Climate change affects malaria, food prices
Cape Town - Climate change is threatening food security and pushing up food prices, Water and Environmental Affairs Minister Edna Molewa warned on Wednesday.
Speaking during debate in the National Assembly on last week's State of the Nation address, she said there was also a risk of malaria and waterborne diseases spreading to new areas.
"The effects of climate change continue to impact negatively on our food security. The recent food price increases are mainly as a result of... climate change."
Molewa said changes in climate patterns might also, over time, cause major damage to the agriculture and fishing sectors, as well as to urban and rural infrastructure.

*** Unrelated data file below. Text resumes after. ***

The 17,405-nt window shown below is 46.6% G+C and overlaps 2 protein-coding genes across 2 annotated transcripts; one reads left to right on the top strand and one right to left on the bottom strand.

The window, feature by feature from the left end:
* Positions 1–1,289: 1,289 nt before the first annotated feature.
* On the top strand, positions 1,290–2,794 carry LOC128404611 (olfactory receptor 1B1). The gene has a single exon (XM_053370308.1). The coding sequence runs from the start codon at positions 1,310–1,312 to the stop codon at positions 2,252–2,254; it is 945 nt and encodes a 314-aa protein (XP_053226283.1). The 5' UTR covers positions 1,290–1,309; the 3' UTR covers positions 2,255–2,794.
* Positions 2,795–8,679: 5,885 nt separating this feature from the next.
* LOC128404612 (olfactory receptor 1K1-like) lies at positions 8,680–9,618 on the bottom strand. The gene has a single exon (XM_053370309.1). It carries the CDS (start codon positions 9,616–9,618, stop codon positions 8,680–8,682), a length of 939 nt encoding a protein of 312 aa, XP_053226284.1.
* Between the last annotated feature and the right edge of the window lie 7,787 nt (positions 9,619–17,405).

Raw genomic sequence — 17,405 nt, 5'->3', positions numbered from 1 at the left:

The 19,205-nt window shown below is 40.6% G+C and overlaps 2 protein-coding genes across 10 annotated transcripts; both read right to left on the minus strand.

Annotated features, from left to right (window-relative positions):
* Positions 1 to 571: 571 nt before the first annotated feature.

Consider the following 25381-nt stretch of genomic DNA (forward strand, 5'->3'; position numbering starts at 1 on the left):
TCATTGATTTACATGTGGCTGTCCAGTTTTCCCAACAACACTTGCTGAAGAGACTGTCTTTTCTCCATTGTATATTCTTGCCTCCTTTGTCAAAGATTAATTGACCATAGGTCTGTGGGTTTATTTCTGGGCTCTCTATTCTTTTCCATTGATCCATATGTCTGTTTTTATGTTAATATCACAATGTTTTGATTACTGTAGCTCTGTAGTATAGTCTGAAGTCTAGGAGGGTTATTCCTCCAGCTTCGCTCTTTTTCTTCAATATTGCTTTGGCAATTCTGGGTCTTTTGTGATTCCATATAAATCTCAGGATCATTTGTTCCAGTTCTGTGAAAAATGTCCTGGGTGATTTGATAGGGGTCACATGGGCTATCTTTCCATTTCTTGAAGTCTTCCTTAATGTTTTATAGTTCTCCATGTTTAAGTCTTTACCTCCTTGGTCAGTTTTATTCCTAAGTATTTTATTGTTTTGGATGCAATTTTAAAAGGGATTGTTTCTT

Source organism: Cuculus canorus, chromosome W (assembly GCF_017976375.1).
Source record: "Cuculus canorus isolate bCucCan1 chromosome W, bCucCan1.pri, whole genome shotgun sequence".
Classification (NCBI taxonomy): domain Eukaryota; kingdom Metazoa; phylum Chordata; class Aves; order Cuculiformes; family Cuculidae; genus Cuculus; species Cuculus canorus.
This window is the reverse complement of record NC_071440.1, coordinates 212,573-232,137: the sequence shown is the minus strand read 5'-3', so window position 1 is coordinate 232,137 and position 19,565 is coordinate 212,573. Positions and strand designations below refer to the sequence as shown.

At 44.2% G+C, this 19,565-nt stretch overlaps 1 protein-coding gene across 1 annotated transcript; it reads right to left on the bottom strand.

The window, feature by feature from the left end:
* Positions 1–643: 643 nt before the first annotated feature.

Climate change was responsible for the fires over the past decade in the Western Cape being more prevalent and damaging than ever before.
"The rooibos farmers in the province have had to change the way they cultivate tea because of changes in weather patterns.
"The communities living along the Limpopo River basin... have experienced a degree of flooding and disruption to their farming.
"Changes in ocean temperatures and currents have also affected our marine resources, and there has been a southward shift in some of our fish stocks, including the West Coast rock lobster."
There was also a risk of malaria and other waterborne diseases spreading to new areas and putting more people at risk, she said.